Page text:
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7 Regifting Guidelines for the Holidays
Barbara Pachter - Business Etiquette Expert Barbara Pachter - Business Etiquette Expert
Cherry Hill , NJ
Monday, December 09, 2013


Contact: Joyce Hoff joyce@pachter.com

7 Regifting Guidelines for the Holidays

I was really pleased that the decorator for the office gave us a plant –until I found a note under one of the leaves that indicated the plant had originally been given to her.

Ouch. Is it okay to regift?

"In today's economy, regifting can be sound fiscal policy," according to Barbara Pachter, business etiquette expert and author of 10 books, including The Essentials of Business Etiquette: How to Greet, Eat, and Tweet Your Way to Success (McGraw-Hill, 2013). "Why let a perfectly good plant or fruitcake go to waste? Yet, how you regift is important. You always want the receiver of the gift to feel valued."

Here are Pachter's 7 guidelines for refined regifting:

1. Make sure the gift is appropriate. Don't just regift to get rid of the item. Give a gift that the person will like, use and enjoy.

2. Don't leave incriminating evidence on the gift. You don't want to damage your relationship with the person. Check the item carefully and remove any indication that you were given the gift previously.

3. Don't regift the giver's gift. "Oh, that looks familiar" is not what you want to hear when the person opens your gift! Keep a list of the gifts you have received and the gifts you have given.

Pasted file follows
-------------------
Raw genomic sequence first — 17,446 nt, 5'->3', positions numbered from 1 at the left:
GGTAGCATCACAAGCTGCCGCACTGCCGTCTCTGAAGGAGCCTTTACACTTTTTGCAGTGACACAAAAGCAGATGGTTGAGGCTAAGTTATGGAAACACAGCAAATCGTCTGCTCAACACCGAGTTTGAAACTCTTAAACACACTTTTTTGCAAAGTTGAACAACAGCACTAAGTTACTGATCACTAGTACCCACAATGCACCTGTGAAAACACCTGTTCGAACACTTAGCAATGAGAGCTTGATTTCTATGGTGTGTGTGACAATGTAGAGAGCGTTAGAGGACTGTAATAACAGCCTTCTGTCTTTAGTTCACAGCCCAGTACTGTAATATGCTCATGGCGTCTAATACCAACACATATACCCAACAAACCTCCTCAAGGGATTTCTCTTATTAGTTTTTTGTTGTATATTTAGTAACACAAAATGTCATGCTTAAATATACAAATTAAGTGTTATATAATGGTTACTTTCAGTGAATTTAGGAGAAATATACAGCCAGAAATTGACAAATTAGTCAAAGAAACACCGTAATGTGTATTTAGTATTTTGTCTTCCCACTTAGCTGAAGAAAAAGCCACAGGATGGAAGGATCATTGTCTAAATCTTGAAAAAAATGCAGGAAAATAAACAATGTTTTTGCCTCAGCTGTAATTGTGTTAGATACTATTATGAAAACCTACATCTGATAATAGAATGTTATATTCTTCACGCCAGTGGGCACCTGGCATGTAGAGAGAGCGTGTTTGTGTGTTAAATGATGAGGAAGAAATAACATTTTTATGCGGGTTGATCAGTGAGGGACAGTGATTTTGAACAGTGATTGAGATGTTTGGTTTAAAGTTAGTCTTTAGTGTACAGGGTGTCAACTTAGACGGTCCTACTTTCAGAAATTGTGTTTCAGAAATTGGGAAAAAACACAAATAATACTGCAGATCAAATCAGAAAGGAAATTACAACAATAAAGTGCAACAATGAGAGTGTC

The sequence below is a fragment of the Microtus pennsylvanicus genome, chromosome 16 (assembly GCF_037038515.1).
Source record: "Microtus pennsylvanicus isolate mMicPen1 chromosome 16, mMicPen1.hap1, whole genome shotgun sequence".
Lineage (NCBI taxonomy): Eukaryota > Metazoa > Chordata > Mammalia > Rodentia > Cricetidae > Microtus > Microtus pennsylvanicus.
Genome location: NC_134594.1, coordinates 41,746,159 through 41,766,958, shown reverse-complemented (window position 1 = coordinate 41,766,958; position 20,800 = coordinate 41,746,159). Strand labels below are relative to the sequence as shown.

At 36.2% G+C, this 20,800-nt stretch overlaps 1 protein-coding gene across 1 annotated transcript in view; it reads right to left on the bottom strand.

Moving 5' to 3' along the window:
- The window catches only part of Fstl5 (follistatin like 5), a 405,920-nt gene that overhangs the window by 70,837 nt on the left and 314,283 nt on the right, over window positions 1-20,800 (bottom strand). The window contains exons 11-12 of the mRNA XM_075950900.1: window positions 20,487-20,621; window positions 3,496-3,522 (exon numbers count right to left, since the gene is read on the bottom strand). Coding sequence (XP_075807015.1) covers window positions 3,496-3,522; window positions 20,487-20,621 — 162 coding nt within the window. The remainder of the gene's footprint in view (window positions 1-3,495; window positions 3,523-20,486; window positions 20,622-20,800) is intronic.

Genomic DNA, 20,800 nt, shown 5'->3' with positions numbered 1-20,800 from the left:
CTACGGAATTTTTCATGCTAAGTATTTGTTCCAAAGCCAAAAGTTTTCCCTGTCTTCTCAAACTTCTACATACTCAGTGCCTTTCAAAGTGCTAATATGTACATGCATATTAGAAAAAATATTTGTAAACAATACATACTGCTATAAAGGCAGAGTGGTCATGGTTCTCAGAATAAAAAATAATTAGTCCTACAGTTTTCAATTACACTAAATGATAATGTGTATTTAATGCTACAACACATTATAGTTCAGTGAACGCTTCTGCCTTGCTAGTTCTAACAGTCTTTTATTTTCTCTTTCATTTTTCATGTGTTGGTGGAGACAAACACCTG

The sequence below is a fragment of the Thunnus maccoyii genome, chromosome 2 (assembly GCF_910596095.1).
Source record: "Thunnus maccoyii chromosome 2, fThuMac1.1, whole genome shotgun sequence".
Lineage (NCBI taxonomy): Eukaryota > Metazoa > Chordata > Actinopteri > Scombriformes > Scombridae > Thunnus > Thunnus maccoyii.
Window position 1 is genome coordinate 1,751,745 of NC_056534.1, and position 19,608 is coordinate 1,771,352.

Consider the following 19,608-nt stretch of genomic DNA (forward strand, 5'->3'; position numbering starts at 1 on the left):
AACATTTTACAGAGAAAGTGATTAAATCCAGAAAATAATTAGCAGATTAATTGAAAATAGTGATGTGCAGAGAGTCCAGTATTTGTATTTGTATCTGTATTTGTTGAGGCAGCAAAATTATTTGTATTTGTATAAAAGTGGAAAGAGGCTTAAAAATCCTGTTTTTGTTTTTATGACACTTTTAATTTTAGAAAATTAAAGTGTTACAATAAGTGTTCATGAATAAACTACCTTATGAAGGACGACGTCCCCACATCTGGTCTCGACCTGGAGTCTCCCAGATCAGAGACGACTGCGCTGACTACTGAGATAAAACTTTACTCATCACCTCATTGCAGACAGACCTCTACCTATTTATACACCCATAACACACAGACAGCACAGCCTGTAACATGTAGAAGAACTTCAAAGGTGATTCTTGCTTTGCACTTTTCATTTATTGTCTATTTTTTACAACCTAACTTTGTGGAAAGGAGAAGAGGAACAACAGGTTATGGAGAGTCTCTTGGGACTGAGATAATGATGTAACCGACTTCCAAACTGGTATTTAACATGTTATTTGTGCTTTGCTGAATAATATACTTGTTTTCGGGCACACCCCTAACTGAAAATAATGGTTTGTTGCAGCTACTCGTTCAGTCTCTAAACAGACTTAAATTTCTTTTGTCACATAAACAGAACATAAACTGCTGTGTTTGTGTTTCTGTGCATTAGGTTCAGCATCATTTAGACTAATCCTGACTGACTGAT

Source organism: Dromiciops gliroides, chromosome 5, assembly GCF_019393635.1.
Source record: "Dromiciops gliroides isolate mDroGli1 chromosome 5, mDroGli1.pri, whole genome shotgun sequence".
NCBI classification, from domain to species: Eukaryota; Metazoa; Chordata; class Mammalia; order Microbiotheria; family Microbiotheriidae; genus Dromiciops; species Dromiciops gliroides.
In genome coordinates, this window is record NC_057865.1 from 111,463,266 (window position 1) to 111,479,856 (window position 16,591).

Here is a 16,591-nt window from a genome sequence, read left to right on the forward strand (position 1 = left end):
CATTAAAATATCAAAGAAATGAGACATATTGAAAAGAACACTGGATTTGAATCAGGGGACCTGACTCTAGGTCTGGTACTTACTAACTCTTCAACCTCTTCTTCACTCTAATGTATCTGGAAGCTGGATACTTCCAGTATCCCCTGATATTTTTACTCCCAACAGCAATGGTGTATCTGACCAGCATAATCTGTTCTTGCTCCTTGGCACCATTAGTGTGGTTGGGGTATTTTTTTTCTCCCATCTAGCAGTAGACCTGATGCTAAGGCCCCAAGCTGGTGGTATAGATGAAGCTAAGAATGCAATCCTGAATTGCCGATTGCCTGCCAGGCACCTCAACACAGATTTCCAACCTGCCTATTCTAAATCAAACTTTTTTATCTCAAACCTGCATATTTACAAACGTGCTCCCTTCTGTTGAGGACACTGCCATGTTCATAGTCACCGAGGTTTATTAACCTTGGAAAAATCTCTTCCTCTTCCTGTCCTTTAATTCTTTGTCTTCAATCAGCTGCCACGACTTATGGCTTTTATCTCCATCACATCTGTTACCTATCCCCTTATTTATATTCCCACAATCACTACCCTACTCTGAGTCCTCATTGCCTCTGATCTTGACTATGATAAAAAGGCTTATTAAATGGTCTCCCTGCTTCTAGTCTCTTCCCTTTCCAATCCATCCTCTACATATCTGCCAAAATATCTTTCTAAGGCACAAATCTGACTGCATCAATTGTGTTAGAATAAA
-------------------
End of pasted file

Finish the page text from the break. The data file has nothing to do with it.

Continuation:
4. Make sure the gift is in good condition. Check the item carefully and inspect the expiration date of food items. You may need to rewrap the gift, but don't use boxes that indicate the gift came from a specific store—when it didn't.

5. Be careful regifting items that the recipient may want to exchange, unless you have the gift receipt. The receiver of the gift may ask you where you purchased the item in order to exchange it for a different size or color.

6. Tell the person it's a regift, if the gift is really special for the person. A colleague regifted tickets to a concert that were her best customer's favorite band. She told him that she knew he would enjoy the show more. The customer was thrilled.

7. Be polite If you receive a gift that you know is a regift, you still say "thank you." And if the item isn't for you, follow the above regift guidelines.


Barbara Pachter, president of Pachter & Associates, has spent much of her career inspiring others to achieve professionally, whether through her ten published books – including the highly-acclaimed The Power of Positive Confrontation – or through her thousands of seminars for such clients as Microsoft, Chrysler, Con Edison, Wawa, Pfizer and Campbell Soup.

As an adjunct faculty member at Rutgers University, she was recognized with a Teaching Excellence Award. Pachter has appeared on national television, including Today, The Early Show and the news magazine 20/20, and has been featured in major publications such as TIME Magazine, The New York Times and The Wall Street Journal, providing suggestions on professional development and business etiquette.

For a review copy of Pachter's latest book The Essentials of Business Etiquette: How to Greet, Eat, and Tweet Your Way to Success, contact: Laura Yieh at McGraw Hill email: laura.yieh@mheducation.com.

For a free copy of Pachter's communication e-newsletter, "Competitive Edge," your readers can go to www.pachter.com.

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Barbara Pachter
Pachter and Associates
Cherry Hill, NJ
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